I'm doing a meta-analysis and one of the studies presents the hazard ratio (HR) with the maximum likelihood estimate (MLE) with its standard error (SE). The rest of the studies give the HR and the confidence interval (CI) for the HR. Now, I know how to the the SE for the HR given the HR's CI. My question here is how can I get the HR's CI from the first study given only the MLE and its SE (the standard error of the MLE). This is my first meta-analysis and my first jump into this type of statistics so my question might be very bald for most of you.

I was looking here: http://www.mas.ncl.ac.uk/~nmf16/teaching/mas3311/week10.pdf but in the example they put they calculate the HR's CI for data when there is no more differences between two individuals. I guess the results from a survival analysis can't be interpreted that simple so I can't applied the same maths... Or maybe I'm just struggling with the interpretation of these concepts in general.

If anyone could give an example of how to do it correctly or give me a link to look at to understand better, I'd really appreciate it.



1 Answer 1


You just need to reverse the process you already know. I think you have been a bit confused by all the detail in the reference you cite which is being very precise about the meaning of the coefficients.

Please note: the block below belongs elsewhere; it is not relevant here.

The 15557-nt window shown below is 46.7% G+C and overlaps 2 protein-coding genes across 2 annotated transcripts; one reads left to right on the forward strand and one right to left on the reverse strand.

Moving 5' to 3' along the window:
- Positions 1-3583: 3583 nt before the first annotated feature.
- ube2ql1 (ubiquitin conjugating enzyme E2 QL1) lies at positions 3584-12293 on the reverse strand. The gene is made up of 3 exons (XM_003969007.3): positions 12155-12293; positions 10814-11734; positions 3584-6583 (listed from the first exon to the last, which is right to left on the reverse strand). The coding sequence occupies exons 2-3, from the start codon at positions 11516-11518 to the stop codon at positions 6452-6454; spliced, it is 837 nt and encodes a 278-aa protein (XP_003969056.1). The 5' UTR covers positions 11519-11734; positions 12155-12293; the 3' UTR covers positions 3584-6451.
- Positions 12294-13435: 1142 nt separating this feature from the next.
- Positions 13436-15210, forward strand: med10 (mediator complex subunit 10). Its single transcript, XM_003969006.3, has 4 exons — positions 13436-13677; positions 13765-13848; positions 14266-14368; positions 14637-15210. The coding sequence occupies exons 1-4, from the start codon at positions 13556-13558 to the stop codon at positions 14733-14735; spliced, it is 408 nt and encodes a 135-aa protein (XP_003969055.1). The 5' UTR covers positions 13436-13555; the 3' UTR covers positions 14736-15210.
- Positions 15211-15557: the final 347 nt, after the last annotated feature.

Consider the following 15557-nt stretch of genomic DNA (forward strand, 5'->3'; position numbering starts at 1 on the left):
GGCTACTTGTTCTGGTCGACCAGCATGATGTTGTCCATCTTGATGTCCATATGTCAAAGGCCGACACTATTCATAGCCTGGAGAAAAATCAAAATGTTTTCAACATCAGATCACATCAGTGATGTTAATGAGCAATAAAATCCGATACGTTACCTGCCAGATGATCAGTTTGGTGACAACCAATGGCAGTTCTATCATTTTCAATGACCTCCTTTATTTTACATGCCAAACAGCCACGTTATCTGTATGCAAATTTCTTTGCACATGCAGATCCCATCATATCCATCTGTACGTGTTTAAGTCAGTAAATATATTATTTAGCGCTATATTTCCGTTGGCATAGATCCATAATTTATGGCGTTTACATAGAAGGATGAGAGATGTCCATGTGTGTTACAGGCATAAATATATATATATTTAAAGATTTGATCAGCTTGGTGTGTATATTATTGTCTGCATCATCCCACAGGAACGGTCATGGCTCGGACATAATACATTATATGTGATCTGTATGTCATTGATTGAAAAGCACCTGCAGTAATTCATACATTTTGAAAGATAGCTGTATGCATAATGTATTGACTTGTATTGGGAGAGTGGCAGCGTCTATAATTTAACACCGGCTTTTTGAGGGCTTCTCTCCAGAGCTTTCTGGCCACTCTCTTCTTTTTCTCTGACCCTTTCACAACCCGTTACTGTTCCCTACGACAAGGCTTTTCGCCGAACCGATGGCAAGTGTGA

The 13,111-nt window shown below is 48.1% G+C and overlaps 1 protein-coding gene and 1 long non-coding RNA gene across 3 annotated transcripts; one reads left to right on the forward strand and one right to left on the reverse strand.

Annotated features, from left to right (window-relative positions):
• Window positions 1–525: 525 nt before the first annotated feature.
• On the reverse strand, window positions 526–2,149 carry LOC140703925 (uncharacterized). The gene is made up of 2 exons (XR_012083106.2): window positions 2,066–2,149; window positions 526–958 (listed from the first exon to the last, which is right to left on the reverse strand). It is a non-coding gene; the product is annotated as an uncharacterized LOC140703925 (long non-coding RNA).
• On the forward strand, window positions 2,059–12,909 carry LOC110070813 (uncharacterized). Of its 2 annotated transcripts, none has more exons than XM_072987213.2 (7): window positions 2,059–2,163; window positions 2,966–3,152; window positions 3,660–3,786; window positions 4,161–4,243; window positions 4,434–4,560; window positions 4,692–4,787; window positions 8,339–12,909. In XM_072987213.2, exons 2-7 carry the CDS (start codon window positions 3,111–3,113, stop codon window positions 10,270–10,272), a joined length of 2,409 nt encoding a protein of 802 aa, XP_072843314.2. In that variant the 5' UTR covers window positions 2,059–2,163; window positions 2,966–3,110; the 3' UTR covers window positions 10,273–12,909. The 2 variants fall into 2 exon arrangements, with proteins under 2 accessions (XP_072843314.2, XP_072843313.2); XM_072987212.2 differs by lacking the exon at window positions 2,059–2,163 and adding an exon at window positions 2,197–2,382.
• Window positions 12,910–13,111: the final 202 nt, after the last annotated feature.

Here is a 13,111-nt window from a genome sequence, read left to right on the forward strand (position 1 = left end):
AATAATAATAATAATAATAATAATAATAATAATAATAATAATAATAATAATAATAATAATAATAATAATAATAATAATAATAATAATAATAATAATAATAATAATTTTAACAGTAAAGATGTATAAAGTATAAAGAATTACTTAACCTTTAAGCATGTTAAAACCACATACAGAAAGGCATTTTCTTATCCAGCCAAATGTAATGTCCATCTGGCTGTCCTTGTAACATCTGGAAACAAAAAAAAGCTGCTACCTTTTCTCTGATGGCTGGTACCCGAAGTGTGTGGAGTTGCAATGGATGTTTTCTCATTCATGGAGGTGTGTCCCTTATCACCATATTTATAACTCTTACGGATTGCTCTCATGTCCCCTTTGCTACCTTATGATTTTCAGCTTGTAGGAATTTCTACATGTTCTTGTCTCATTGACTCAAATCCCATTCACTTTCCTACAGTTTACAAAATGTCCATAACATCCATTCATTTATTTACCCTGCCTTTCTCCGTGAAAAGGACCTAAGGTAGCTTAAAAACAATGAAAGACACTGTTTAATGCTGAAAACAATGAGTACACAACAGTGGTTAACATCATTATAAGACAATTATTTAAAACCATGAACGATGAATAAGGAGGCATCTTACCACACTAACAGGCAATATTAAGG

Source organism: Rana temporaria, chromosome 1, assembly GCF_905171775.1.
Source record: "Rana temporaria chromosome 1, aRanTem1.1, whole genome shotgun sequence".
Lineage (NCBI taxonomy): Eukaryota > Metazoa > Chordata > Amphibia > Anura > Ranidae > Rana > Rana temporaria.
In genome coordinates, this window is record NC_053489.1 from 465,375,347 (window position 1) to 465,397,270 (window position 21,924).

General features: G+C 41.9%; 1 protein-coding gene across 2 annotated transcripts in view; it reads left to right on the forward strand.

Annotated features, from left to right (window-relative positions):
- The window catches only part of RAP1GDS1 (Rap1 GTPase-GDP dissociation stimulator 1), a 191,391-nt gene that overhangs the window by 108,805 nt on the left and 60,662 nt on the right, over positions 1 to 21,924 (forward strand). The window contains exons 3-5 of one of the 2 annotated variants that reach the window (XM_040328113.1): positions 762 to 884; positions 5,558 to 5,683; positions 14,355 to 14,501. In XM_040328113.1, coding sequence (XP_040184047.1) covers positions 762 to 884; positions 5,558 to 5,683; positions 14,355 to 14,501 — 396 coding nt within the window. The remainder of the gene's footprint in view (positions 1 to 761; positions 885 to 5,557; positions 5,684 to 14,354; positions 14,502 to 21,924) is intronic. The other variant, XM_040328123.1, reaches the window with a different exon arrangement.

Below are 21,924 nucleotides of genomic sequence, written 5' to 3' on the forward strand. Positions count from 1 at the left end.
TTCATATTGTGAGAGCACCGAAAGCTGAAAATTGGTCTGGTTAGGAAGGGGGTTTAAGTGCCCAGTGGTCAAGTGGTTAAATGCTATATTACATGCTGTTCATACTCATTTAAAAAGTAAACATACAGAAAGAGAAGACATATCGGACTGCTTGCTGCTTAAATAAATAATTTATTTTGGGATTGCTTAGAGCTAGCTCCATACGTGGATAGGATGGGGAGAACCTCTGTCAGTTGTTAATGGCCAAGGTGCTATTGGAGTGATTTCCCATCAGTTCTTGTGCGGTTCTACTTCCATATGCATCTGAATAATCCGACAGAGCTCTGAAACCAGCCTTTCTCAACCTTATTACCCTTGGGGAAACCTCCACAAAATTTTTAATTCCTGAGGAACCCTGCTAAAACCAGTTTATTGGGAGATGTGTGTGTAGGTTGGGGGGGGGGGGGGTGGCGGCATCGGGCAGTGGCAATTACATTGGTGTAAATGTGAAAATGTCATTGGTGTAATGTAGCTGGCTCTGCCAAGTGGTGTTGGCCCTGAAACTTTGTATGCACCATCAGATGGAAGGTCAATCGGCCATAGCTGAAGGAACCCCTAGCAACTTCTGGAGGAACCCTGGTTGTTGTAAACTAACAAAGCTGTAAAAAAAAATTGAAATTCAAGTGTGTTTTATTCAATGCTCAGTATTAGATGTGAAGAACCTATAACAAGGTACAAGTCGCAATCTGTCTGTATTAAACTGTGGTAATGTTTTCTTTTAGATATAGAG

• $\begingroup$ Hi, are you referring to use the formula in the reference I cite? Or which process? $\endgroup$ Jan 22, 2016 at 13:40
  • $\begingroup$ When you have the standard error and the estimate you just multiply the standard error by the multiplier for your chosen confidence coefficient (may be 1.96) and then use estimate plus and minus that as your confidence interval limits. You would want to do this on the log scale of course so the limits are symmetrical on that scale. $\endgroup$
    – mdewey
    Jan 25, 2016 at 13:25
  • $\begingroup$ Hi, thanks for the comment. Maybe I didn't expressed in the clearest way possible on my question but the standard error given on the paper corresponds to the likelihood estimate not to the hazard ratio itself. That's my doubt. I know how to get the CIs given the SE of the hazard ratio but not when the SE given is the one of the MLE or maybe I'm interpreting this wrong? $\endgroup$ Jan 26, 2016 at 10:31
  • $\begingroup$ Without seeing the paper I cannot be sure but I was assuming that the MLE to which they refer was the MLE of the hazard ratio. Do you have any reason to doubt that or does it seem that they were estimating something else? $\endgroup$
    – mdewey
    Jan 26, 2016 at 16:22
  • $\begingroup$ Hmm, you assumed correctly, the MLE is of the hazard ratio but the SE is expressed next to the MLE not with the hazard ratio. This is the paper, I think it's open access: ncbi.nlm.nih.gov/pubmed/25353007 And the table I'm looking for the HR ratios is table 4. Really big help if you find any time to have a look but I can understand if you can't. Thanks a lot for still answering! :) $\endgroup$ Jan 27, 2016 at 11:30

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